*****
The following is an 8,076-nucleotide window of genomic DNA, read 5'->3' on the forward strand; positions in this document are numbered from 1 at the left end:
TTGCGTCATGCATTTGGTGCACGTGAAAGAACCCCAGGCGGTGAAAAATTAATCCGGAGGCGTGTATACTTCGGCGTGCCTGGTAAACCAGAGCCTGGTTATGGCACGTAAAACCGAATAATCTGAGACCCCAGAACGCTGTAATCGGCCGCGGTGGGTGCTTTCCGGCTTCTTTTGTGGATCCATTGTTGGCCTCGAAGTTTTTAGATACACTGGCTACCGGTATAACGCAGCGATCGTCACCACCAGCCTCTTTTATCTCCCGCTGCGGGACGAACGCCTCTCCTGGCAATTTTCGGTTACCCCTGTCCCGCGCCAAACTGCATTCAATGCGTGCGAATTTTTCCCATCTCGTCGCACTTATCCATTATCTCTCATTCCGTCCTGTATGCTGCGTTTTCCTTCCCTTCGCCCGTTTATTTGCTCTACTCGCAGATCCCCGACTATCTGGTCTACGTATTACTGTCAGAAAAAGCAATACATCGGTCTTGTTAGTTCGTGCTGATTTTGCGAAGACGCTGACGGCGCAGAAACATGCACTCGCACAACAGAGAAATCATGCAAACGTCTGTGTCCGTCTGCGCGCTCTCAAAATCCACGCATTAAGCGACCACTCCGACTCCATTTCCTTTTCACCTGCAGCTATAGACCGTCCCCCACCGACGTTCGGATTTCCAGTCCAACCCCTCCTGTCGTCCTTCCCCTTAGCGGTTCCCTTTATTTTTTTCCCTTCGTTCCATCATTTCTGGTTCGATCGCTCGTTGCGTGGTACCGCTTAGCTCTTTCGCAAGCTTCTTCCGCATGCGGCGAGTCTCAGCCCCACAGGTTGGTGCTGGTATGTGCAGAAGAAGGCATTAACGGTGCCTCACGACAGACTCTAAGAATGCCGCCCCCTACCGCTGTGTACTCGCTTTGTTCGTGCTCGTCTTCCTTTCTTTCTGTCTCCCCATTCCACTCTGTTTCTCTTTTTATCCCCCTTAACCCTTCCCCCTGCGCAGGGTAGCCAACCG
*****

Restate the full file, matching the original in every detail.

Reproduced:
The following is an 8,076-nucleotide window of genomic DNA, read 5'->3' on the forward strand; positions in this document are numbered from 1 at the left end:
TTGCGTCATGCATTTGGTGCACGTGAAAGAACCCCAGGCGGTGAAAAATTAATCCGGAGGCGTGTATACTTCGGCGTGCCTGGTAAACCAGAGCCTGGTTATGGCACGTAAAACCGAATAATCTGAGACCCCAGAACGCTGTAATCGGCCGCGGTGGGTGCTTTCCGGCTTCTTTTGTGGATCCATTGTTGGCCTCGAAGTTTTTAGATACACTGGCTACCGGTATAACGCAGCGATCGTCACCACCAGCCTCTTTTATCTCCCGCTGCGGGACGAACGCCTCTCCTGGCAATTTTCGGTTACCCCTGTCCCGCGCCAAACTGCATTCAATGCGTGCGAATTTTTCCCATCTCGTCGCACTTATCCATTATCTCTCATTCCGTCCTGTATGCTGCGTTTTCCTTCCCTTCGCCCGTTTATTTGCTCTACTCGCAGATCCCCGACTATCTGGTCTACGTATTACTGTCAGAAAAAGCAATACATCGGTCTTGTTAGTTCGTGCTGATTTTGCGAAGACGCTGACGGCGCAGAAACATGCACTCGCACAACAGAGAAATCATGCAAACGTCTGTGTCCGTCTGCGCGCTCTCAAAATCCACGCATTAAGCGACCACTCCGACTCCATTTCCTTTTCACCTGCAGCTATAGACCGTCCCCCACCGACGTTCGGATTTCCAGTCCAACCCCTCCTGTCGTCCTTCCCCTTAGCGGTTCCCTTTATTTTTTTCCCTTCGTTCCATCATTTCTGGTTCGATCGCTCGTTGCGTGGTACCGCTTAGCTCTTTCGCAAGCTTCTTCCGCATGCGGCGAGTCTCAGCCCCACAGGTTGGTGCTGGTATGTGCAGAAGAAGGCATTAACGGTGCCTCACGACAGACTCTAAGAATGCCGCCCCCTACCGCTGTGTACTCGCTTTGTTCGTGCTCGTCTTCCTTTCTTTCTGTCTCCCCATTCCACTCTGTTTCTCTTTTTATCCCCCTTAACCCTTCCCCCTGCGCAGGGTAGCCAACCG